The Olympics' turbulent history in times of global crisis

As Tokyo postpones the 2020 Summer Games, some point to a 40-year curse to explain the Olympics' history of delays, boycotts, and turmoil.Friday, 27 March 2020

Tokyo officials have announced that the 2020 Summer Olympics will be postponed by a year in the face of mounting fears over the coronavirus pandemic.

This is the first major disruption the modern Olympic Games have faced since 1944—and only world wars have ever brought the Olympic Games to such a standstill. But the global event is no stranger to turmoil: It has been subject to boycotts, bans, and even volcanic eruptions throughout its history.

Mount Vesuvius forces a relocation

In 1904, Rome won out over cities like Berlin and Turin to host the 1908 Olympic Games. But two years into preparations for the event, disaster struck: Mount Vesuvius erupted, causing serious destruction in the cities near the base of the volcano and paralysing the city of Naples. Overwhelmed by the cost of recovery, Italy had to give up its Olympic bid.

But even that volcanic eruption couldn’t cancel the Olympics. International Olympic Committee officials instead turned to London to host—giving the city just 10 months to prepare. The British Olympics Association made the most of that time and even managed to build a brand new stadium, which was the first ever to be built especially for the Games.

Europe goes to war

When World War I broke out in July 1914, Berlin was already well into its preparations to host the 1916 Olympics. It, too, built a new stadium, one that had been inaugurated with a parade before Kaiser Wilhelm II, the German emperor and king of Prussia.

With most of Europe at war, officials considered moving the 1916 Olympics to more neutral territory like the United States, which hadn’t yet entered the war. But this time around the question wasn’t just where to host the Games, but whether there would be enough men to compete in them. In December 1914 the New York Times reported that the Games would “in all probability have to be abandoned as a result of the war.” Ultimately, the 1916 Games were cancelled.

In 1920, the Olympic Games resumed in Antwerp, Belgium. Doves were released at the opening ceremony as a symbol of peace, and competitors took the Olympic oath for the first time. For the next two decades, the Games carried on as usual and even expanded with the launch of the first Winter Olympics in 1924.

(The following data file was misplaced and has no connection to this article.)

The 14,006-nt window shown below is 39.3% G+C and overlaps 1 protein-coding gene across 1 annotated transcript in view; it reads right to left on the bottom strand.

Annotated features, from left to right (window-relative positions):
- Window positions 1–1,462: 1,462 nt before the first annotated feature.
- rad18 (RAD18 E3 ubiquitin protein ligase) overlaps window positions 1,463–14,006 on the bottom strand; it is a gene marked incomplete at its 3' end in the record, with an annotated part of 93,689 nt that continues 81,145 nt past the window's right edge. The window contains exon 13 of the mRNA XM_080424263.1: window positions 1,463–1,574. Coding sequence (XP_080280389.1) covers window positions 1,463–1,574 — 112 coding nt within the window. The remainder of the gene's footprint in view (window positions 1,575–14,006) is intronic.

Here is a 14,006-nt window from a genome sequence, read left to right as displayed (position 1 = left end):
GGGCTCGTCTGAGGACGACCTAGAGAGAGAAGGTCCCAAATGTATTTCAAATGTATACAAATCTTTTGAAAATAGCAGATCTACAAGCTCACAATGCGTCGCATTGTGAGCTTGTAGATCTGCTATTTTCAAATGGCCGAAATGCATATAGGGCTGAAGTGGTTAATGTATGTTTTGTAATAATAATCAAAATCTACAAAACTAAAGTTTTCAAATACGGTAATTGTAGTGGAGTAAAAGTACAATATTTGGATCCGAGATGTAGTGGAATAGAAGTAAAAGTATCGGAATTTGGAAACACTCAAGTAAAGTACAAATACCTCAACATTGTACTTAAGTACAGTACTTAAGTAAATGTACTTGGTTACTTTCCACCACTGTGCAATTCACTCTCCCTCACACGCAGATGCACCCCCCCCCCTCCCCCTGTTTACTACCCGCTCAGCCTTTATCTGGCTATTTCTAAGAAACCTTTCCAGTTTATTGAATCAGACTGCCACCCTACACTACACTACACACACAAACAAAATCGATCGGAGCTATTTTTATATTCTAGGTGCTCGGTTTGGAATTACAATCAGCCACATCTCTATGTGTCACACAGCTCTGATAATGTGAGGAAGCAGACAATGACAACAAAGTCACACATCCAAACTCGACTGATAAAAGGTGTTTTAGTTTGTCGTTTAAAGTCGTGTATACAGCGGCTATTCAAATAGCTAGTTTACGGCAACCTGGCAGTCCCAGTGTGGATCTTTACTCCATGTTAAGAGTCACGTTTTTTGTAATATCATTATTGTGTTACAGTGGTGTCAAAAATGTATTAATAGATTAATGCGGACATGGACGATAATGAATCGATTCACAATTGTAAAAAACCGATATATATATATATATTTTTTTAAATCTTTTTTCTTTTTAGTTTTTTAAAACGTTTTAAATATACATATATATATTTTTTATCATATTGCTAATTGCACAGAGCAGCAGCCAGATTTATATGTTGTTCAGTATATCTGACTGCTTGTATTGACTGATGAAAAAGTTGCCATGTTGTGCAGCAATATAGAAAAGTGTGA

Nazi boycotts and World War II

The International Olympic Committee awarded Berlin hosting honours for the 1936 Olympics, symbolising its return to the international community after its defeat in World War I. But the rise of Adolf Hitler and the barring of Jewish athletes from competing outraged many. Movements to boycott the 1936 Olympics spread in the U.S., Great Britain, France, Sweden, and beyond.

Though the Games still went on that year—marred by racist propaganda—they would be the last for more than a decade owing to the outbreak of World War II.

In 1940 Japan was slated to host both the summer Games, in Tokyo, and the winter Games in Sapporo. But after war with China erupted in 1937—and as other nations threatened to boycott in response—Japan forfeited its right to host, citing the rising costs of war, as well as floods in Tokyo, Yokohama, and Kobe.

Olympics officials once again deliberated moving the events to Finland and Germany, ultimately reassigning them to Helsinki. But by 1940, the Soviet Union had invaded Finland and the Games were off. War engulfed the world until 1945, forcing officials to cancel the 1944 Summer Games in London and Winter Games in Cortina d’Ampezzo in northern Italy.

Boycotts

Throughout its history, nations have occasionally boycotted—or been barred from participating—in the Olympic Games. In 1964, South Africa was banned from the Olympics due to its racist apartheid regime. In 1976, Denver backed out of hosting the Olympics after Colorado voters signalled they didn’t want to pay for the undertaking.

Most famously in recent history, though, the United States led a boycott of the 1980 Moscow Olympics to protest the Soviet Union’s invasion of Afghanistan. Sixty-six countries joined the boycott, including Japan, Canada, and West Germany. Four years later, the Soviet Union turned the tables and led a 14-country boycott of the 1984 Olympics held in Los Angeles in retaliation for the 1980 boycott.

Tokyo and the 40-year curse

But while the Olympics may have survived decades of boycotts and bans, some believe that they’re cursed—particularly whenever Japan is set to host. In early March 2020, Japan’s finance minister Taro Aso bemoaned the looming prospect of cancelling the Olympics due to the coronavirus pandemic.

"It's a problem that's happened every 40 years—it's the cursed Olympics—and that's a fact," he said, pointing to the cancelled Olympics of 1940 and the U.S.-led boycott of 1980.

If there is an Olympics curse, Japan would know. While Tokyo did ultimately host the 1964 Olympics, that year was marred, too: North Korea, China, and Indonesia boycotted the event after the IOC refused to allow some of their athletes to participate.It was also the first year that South Africa was banned from the Olympics over apartheid.

In spite of its star-crossed history, Japan—which has spent more than £7 billion preparing for this year’s Olympics—signalled its intent to reschedule the event for sometime in 2021. Perhaps by then the 40-year curse will no longer apply.

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